While typically Apple gave no details on the price it paid or how it would integrate Lala into Apple products it did say in an email: "Apple buys smaller technology companies from time to time, and we generally do not comment on our purpose or plans."
Lala scans users' hard drives and creates a duplicate music library that can be accessed via the Internet.
According to the Lala website: "Users can take your music and fuse it with a massive licensed catalog to easily play, buy and share on the Web."
Additionally, the service promises seven million songs to play for free without ad interruption, plus the ability to get a feed of music picks from friends and experts with the option to buy new music. Lala US users can listen to a song once for free, pay $0.10 for a version that can be played online repeatedly or pay $0.79 or more for a copy that can be downloaded.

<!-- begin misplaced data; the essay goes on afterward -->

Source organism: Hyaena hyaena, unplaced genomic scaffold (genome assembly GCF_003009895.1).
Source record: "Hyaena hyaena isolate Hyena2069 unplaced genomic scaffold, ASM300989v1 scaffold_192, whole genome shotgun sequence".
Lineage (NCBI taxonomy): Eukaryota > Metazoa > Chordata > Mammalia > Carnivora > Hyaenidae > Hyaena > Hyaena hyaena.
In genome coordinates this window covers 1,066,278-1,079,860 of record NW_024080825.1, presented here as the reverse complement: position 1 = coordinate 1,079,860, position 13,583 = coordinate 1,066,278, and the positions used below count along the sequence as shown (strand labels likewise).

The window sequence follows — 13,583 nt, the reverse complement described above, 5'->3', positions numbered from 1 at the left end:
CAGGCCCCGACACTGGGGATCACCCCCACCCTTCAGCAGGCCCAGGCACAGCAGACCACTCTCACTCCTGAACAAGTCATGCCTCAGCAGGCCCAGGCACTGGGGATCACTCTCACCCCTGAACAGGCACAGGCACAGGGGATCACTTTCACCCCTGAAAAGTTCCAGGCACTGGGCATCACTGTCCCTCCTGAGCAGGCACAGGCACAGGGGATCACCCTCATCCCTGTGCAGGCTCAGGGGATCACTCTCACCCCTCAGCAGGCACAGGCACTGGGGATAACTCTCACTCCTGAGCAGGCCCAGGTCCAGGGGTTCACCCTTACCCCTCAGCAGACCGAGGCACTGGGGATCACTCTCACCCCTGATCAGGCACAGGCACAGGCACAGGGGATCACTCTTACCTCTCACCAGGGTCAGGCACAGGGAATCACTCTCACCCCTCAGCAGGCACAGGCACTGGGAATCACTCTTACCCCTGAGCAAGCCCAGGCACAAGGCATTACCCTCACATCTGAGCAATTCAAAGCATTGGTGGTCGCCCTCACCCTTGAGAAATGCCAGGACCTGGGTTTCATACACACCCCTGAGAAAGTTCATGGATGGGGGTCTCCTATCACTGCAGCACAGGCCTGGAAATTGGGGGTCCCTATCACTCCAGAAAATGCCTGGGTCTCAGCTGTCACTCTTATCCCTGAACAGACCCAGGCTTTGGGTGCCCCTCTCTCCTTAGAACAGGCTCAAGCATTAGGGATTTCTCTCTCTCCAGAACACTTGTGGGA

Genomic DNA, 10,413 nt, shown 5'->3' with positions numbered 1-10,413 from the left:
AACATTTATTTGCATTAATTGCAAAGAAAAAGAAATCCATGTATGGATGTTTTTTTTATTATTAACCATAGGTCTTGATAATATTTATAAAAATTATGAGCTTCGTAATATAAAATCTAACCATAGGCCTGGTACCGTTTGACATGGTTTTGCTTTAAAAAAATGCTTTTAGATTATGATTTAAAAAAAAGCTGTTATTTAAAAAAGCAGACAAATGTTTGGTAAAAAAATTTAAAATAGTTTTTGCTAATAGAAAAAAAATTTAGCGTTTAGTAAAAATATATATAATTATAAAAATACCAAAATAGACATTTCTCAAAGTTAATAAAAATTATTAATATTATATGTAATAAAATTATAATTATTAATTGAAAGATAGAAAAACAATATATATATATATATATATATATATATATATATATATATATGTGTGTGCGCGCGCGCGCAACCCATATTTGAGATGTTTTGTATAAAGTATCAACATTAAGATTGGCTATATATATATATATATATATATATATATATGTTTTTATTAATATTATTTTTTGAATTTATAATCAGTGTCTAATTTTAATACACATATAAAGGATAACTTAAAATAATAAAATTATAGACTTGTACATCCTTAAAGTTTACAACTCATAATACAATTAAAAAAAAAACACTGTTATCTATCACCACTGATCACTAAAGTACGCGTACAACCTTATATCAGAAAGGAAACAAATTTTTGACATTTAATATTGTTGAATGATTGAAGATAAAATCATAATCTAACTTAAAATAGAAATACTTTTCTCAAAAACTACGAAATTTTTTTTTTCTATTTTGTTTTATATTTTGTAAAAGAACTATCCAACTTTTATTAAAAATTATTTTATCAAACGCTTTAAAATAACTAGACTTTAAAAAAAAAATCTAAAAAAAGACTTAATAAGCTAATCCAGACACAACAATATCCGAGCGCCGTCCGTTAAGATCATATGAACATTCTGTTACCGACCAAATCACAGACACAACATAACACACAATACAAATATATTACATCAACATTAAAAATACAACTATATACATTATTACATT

While clearly some of what Lala offers is duplicated by Apple, iTunes does not yet offer a full streaming music service, leading many to speculate that following this purchase it soon will.
The popularity, if not the commercial success of Spotify, the Swedish streaming music service, may have influenced Apple's decision to buy Lala. As well as offering an ad supported service, Spotify currently charges £9.99 per month for an premium ad-free version, which can be accessed via an iPhone application, which can be listened to in 'offline' mode, without an Internet connection.
Both Facebook and Google struck deals with Lala in recent weeks to let users stream songs, while Sky Songs started in October with £6.49 or £7.99 per month streaming options and the opportunity to download and keep a small number of MP3s each month.
MySpace Music finally launched in the UK last week, allowing users to stream current and back catalogue tracks from artists on both independent and major record labels, with the ability to buy songs they like via iTunes.
Meanwhile, according to CNET News, Apple is interested in bringing some of Lala's engineers to the company, as well as obtaining Lulu's payment and fulfillment systems.
(Owen Fletcher contributed to this report)